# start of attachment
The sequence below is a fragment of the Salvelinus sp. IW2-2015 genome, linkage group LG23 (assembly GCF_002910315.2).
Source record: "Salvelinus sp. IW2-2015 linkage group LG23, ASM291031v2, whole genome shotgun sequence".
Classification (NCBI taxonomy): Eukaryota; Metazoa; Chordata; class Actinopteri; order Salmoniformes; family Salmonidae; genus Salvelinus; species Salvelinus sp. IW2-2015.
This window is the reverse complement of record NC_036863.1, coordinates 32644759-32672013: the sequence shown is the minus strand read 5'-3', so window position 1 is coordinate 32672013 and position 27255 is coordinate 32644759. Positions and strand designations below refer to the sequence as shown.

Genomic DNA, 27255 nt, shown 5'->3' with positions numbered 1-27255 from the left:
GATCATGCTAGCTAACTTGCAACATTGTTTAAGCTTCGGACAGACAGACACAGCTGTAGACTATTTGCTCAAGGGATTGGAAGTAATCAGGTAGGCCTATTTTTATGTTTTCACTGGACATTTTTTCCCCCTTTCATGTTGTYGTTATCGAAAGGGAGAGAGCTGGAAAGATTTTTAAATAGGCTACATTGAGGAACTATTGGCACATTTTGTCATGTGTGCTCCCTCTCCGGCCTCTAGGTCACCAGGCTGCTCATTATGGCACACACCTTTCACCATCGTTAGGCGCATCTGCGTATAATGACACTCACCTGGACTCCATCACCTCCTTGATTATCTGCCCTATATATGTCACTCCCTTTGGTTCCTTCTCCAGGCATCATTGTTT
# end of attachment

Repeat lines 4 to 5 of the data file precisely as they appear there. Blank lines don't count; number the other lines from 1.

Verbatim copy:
This window is the reverse complement of record NC_036863.1, coordinates 32644759-32672013: the sequence shown is the minus strand read 5'-3', so window position 1 is coordinate 32672013 and position 27255 is coordinate 32644759. Positions and strand designations below refer to the sequence as shown.

Genomic DNA, 27255 nt, shown 5'->3' with positions numbered 1-27255 from the left: